Preferably the first and second flowmeters are substantially identical to each other, and the device will be used for proving flowmeters which are of much the same size in the sense that their nominal flow range corresponds to the flow range over which the first and second standard flowmeters of the proving device have been calibrated to a predetermined accuracy. For example, a flowmeter in service having an optimum flow range of, say, 10 to 40 kg per minute and an accuracy specification of 0.1% would require a proving device in which the first and second flowmeters also have an optimum flow range of 10 to 40 kg per minute but have been calibrated to an uncertainty which is a predetermined factor less than the specified accuracy of the meter to be tested. Generally, it will be acceptable for the standard flowmeters of the proving device to be calibrated to an uncertainty of about 0.03% or less if the device is to be used to prove a flowmeter having an accuracy specification of 0.1%.
 In use, if the flow line containing the flowmeter to be proved is already fitted with valved prover connections, the supply and return conduits of the proving device in accordance with the invention will simply be coupled to the prover connections whenever a proving run is to be carried out on the flow meter in the flow line. A shut off valve in the flow line between the prover connections is then closed so that the fluid flowing in the flow line is caused to bypass the shut off valve by flowing in series through the first and second flowmeters of the proving device.
 The control means, which preferably includes a central processing unit, then operates to take a sequence of flow measurement signals from the flowmeter under test and from the first and second flowmeters of the proving device, and from these signals the processing unit calculates flow measurement values for each of the three flowmeters. Preferably the processing unit is operative to receive and process flow measurement signals provided simultaneously by the flowmeters of the proving device and the flowmeter to be tested during the same time interval so that the measurements are taken under identical conditions. This avoids the possibility that variations, such as pressure surges, in the system could give rise to unequal measurements.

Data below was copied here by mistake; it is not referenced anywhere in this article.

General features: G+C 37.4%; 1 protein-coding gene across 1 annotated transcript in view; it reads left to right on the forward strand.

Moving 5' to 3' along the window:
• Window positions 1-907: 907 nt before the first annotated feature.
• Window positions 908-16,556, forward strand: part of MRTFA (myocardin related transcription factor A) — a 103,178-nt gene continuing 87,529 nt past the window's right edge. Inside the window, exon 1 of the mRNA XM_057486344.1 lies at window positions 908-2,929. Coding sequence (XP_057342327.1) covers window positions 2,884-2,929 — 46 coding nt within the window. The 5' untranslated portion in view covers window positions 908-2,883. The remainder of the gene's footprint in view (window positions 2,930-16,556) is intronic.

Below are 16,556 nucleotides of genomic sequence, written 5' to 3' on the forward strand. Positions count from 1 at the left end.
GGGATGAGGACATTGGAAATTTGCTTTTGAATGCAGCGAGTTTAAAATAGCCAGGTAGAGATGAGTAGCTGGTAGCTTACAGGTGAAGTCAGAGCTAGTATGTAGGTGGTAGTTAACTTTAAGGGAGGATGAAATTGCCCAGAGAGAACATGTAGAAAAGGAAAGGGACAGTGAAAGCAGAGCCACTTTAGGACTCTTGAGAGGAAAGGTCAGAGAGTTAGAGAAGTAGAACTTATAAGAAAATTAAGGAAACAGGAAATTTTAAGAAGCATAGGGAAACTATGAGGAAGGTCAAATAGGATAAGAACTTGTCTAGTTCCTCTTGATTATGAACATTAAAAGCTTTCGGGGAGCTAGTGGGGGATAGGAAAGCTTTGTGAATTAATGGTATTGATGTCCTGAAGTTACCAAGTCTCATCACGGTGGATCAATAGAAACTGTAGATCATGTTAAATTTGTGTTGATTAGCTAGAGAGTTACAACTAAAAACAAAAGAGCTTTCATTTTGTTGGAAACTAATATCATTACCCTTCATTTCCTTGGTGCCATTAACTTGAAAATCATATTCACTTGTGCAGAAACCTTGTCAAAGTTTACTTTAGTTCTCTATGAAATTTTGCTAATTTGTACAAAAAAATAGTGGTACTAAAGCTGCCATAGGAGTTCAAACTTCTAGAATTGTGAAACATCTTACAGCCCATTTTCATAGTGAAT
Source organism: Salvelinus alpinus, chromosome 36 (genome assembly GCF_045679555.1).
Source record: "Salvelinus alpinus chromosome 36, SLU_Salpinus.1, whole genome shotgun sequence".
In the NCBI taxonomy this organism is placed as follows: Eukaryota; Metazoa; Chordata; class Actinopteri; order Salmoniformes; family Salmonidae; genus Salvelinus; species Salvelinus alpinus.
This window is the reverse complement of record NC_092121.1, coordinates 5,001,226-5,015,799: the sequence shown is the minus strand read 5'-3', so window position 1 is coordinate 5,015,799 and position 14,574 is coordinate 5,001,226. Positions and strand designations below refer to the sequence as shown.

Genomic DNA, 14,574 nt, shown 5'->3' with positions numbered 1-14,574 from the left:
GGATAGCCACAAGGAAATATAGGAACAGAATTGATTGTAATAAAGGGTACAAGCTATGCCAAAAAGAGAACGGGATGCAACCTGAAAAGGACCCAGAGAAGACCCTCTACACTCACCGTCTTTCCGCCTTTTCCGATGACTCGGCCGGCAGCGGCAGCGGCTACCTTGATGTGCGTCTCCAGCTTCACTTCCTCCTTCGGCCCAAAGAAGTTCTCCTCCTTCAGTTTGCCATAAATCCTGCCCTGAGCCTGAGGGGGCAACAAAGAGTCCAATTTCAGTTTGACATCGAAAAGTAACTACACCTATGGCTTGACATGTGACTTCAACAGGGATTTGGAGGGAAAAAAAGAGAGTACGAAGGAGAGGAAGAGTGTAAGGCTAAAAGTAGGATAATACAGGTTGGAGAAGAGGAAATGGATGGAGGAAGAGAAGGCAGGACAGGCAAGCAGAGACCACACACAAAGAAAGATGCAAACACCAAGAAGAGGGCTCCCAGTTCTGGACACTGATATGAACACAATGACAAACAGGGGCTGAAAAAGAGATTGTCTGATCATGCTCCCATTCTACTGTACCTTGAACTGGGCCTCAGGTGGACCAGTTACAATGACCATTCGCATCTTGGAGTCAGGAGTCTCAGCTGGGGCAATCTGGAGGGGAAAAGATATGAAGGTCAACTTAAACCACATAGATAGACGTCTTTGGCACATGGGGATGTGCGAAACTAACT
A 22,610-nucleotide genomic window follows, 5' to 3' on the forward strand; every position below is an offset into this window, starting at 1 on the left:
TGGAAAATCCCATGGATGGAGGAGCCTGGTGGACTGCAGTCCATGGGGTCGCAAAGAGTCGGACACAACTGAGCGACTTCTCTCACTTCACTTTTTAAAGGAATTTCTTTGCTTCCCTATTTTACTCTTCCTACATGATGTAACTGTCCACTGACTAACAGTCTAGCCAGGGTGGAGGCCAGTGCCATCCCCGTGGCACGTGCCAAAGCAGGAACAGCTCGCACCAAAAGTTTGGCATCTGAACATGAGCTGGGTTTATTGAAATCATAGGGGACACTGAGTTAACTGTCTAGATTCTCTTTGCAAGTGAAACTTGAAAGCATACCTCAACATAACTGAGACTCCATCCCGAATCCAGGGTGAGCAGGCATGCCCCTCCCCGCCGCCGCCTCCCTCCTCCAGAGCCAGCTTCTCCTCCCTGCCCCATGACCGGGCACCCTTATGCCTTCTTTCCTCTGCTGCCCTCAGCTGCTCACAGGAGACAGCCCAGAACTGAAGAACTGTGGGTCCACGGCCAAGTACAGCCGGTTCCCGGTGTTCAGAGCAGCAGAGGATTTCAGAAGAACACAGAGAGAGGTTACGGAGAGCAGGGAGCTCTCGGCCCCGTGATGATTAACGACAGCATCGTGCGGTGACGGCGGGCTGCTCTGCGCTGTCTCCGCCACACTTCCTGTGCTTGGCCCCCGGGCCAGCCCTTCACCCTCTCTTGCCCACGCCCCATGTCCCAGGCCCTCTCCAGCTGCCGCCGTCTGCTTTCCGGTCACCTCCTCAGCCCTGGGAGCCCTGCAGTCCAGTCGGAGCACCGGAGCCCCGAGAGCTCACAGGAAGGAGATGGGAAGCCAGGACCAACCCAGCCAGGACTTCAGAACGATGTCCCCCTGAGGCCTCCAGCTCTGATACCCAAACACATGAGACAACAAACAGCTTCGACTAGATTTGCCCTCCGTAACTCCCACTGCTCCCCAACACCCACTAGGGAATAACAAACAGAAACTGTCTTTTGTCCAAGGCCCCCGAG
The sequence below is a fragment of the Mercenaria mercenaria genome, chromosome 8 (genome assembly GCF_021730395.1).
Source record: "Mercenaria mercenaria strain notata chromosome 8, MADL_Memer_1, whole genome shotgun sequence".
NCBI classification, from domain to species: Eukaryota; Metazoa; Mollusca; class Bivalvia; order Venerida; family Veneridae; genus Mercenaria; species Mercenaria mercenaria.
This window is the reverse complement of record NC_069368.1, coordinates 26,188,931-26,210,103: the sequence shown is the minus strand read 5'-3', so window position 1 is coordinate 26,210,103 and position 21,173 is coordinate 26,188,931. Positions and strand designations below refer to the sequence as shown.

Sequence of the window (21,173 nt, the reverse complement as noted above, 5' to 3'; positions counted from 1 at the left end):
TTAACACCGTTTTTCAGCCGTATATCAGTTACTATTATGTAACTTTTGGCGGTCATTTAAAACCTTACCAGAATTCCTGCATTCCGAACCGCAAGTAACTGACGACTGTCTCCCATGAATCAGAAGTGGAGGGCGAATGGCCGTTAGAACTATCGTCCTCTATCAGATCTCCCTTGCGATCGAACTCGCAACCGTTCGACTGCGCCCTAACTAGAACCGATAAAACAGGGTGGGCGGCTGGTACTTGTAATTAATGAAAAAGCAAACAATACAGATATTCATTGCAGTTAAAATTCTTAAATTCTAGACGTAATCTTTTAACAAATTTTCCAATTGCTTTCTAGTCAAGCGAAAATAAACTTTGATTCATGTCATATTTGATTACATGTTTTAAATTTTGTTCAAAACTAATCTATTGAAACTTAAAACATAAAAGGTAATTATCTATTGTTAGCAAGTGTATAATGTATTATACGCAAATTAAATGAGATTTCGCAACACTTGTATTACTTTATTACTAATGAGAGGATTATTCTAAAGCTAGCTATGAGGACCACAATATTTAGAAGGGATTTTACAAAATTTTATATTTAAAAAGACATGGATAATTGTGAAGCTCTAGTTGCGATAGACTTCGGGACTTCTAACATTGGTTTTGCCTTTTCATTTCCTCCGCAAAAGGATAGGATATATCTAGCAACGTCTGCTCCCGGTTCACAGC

The control means then compares the flow measurement data obtained from the flowmeter in the flow line with the flow measurements obtained from the master meter of the proving device, and if the values are the same within a predetermined acceptable tolerance level the device indicates that the accuracy of the flowmeter in the flow line has been verified. If the measurement values are outside the predetermined acceptable tolerance the device indicates, for example on a print out or display screen, that the calibration factor of the flowmeter in the flow line should be reset to an indicated value determined by the control means. The operator then resets the calibration factor in the transmitter of the flowmeter as required.
 The control means also compares the flow measurement values obtained from the master meter with those obtained from the check meter and will indicate a fault if they do not correspond to within a predetermined tolerance.
 Preferably the proving device in accordance with the invention will include temperature and pressure sensors for providing the control means with temperature and pressure measurements of fluid flowing through the device. These will enable the device to derive density measurements from the mass flow measurements obtained from the flowmeters, and to calculate a volumetric flow measurement if the flowmeter in the flow line is a volumetric flowmeter, such as a positive displacement meter or orifice meter.
 Preferably the fluid outlet of the first flowmeter is connected to the fluid inlet of the second flowmeter by an intermediate conduit, and the temperature and pressure sensors are mounted on this intermediate conduit.
 Preferably the first and second flowmeters of the proving device will be mounted on a common base, and the supply and return conduits may each be provided with its own shut offvalve. This will enable fluid remaining in the device after completion of a proving run to be retained in the device when it is disconnected from the flow line, and minimises any spillage or wastage of the fluid. The shut off valves will usually be manually operated but, if preferred, may be electrically operable under the control of the control means.